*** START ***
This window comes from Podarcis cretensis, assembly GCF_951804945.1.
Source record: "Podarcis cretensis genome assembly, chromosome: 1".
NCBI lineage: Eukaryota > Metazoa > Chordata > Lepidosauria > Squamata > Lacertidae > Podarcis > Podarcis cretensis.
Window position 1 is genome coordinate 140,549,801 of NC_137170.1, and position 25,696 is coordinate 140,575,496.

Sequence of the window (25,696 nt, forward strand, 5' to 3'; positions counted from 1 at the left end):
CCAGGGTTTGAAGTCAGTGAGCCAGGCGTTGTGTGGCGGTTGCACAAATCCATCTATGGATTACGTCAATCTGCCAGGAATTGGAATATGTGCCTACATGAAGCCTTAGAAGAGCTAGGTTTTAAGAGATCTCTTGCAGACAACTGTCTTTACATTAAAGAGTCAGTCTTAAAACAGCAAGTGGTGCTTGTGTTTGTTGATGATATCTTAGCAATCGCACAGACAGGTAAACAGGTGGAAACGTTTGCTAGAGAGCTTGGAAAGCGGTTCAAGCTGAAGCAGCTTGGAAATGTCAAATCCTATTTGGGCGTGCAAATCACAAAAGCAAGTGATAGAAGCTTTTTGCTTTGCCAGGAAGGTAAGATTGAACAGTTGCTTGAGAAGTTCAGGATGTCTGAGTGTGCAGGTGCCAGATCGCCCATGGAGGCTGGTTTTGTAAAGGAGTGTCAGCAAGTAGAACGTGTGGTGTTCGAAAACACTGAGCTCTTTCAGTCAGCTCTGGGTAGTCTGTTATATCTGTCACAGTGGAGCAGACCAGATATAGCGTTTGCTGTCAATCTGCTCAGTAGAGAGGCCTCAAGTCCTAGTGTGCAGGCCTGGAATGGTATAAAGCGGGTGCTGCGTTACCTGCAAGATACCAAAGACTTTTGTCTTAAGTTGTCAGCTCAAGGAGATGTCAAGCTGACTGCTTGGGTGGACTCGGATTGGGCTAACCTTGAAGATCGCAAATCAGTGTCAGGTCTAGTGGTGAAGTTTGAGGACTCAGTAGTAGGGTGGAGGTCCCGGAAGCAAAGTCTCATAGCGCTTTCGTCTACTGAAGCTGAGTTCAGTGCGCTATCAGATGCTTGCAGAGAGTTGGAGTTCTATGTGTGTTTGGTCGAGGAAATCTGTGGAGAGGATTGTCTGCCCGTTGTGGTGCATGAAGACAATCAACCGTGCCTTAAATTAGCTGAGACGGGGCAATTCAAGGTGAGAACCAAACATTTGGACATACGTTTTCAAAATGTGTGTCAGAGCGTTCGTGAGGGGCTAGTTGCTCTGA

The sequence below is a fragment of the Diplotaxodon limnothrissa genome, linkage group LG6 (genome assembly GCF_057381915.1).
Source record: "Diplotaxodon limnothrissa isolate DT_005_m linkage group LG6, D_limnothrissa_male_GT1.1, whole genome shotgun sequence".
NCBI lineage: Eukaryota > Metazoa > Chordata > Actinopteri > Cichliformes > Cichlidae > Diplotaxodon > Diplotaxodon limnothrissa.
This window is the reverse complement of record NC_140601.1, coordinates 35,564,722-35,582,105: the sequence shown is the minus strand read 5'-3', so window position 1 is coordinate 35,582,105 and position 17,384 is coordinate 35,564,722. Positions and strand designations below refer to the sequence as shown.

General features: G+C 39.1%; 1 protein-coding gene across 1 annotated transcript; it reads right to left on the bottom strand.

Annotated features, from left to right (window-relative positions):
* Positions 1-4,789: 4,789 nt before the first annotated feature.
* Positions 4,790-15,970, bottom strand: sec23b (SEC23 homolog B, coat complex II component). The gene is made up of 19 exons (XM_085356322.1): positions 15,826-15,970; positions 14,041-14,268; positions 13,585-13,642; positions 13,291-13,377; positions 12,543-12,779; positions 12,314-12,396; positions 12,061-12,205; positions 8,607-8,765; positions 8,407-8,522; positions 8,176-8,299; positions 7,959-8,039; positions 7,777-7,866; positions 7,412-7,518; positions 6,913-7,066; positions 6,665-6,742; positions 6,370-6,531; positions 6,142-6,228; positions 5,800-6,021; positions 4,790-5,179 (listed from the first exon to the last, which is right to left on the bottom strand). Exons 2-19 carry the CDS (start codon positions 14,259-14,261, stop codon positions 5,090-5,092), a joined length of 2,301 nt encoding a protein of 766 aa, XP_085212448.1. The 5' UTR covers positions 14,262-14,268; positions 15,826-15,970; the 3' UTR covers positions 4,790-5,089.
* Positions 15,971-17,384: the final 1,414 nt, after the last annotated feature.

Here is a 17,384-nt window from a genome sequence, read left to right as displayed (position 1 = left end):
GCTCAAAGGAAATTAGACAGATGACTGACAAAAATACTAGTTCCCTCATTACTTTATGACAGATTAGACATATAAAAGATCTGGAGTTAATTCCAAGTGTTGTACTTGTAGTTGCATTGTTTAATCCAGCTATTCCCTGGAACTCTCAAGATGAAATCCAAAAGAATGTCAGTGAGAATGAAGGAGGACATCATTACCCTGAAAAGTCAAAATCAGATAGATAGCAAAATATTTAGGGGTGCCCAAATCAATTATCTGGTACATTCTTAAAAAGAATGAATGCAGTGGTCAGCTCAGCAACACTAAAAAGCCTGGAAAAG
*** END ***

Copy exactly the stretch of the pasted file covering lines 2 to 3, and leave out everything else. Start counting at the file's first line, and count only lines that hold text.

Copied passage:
Source record: "Podarcis cretensis genome assembly, chromosome: 1".
NCBI lineage: Eukaryota > Metazoa > Chordata > Lepidosauria > Squamata > Lacertidae > Podarcis > Podarcis cretensis.